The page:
“In Dzogchen it is very important for us to know that mind is empty. Again, this is not merely talking about it once and then dropping it. As practitioners we have to come back to this again and again with joyful effort. Mind is emptiness, and everything is mind. We have to constantly reinforce or reengage this state. This is not something we believe in just because the Buddha, Garab Dorje, Guru Padmasambhava, Longchenpa, and Jigme Lingpa said so. We need to look to our own minds and find out for ourselves if this is really true or not. If we find that it is true, we must keep that realization all the time and not let it go. If we let it go, it means we fall back to the world of duality and start grasping.
It is very important to realize that everything is the dharmakaya—the enlightened, one taste of equanimity—and bring that understanding clearly and vividly into your heart. In ancient times, great masters asked their students to take one week to go out and find their minds. The students literally went out to try to find where the mind was, what size it was, and so on. They really tried to find it, get it, bring it back, and share what they found.
There is a story of a very famous Dzogchen master known as Tsangyang Gyatso. This great master was introducing the nature of mind, so he asked his students to go out to find their minds and then come back to him. One rather dull student went out and had great difficulty because he thought he was really going to find something solid. He looked for it again and again. At the end of the week as he was coming back on the last day, he saw a nice stone on the road. It was an interesting looking stone, so he thought to bring it back and say that it was his mind. Of course every student had a different message to share, but when it came to him he held up the small stone and said, “Great teacher, I think that this is my mind.” Tsangyang Gyatso immediately got up and pushed him, threw him on the ground, and beat him. Then the student pleaded, “Master, please don’t beat me!” “Why?” asked the master. “Because it hurts,” he said. “Who hurts?” asked the master. At that moment, the student recognized the emptiness nature of his mind and later became a very famous practitioner.”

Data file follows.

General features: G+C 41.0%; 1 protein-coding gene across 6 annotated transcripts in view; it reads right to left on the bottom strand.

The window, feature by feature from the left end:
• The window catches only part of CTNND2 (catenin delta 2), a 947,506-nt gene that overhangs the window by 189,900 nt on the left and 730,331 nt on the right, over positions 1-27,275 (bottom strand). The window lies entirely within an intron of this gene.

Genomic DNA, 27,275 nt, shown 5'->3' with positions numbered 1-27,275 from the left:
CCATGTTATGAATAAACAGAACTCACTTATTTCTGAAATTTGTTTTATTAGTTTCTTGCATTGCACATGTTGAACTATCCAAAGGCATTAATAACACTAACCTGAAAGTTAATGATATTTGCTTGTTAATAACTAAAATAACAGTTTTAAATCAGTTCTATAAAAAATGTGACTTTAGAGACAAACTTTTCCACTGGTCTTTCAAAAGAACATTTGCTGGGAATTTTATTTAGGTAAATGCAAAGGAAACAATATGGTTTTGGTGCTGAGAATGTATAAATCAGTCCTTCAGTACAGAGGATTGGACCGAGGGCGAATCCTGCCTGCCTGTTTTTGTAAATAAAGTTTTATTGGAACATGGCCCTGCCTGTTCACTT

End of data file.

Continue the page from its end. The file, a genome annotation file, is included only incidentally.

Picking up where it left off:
Supreme Wisdom: Commentary on Yeshe Lama (pgs 200-201)
Charla semanal en español
“El esfuerzo gozoso, el coraje, el compromiso, la alegría y el aprecio vienen naturalmente cuando tenemos atención plena.”
Saturday’s @ 11:15 a.m July 18th via Zoom
“Joyful effort, courage, commitment, joy, and appreciation come naturally when we have mindfulness.”
“You and only you have the full authority, opportunity, and power to work with your own mind. You can do it!”
Venerable Khenpo Rinpoches
Four Thoughts That Turn the Mind from Samsara (pg 23)
“At any time, in those crucial moments when suddenly something really challenging happens, if we look immediately to our mind it brings awareness vividly to the front. We momentarily remove all the mists of conceptions and look to the nature of infinite openness. Vivid displays handled skillfully introduce the nature of mind.”
Venerable Khenpo Rinpoches
Cutting Through Ego and Revealing Fearlessness: Chod Practice According to Jigme Lingpa’s Bellowing Laugh of the Dakini (pgs 147-148)
Photo of Venerable Khenpo Rinpoches bestowing empowerment at Padma Samye Ling in 2009.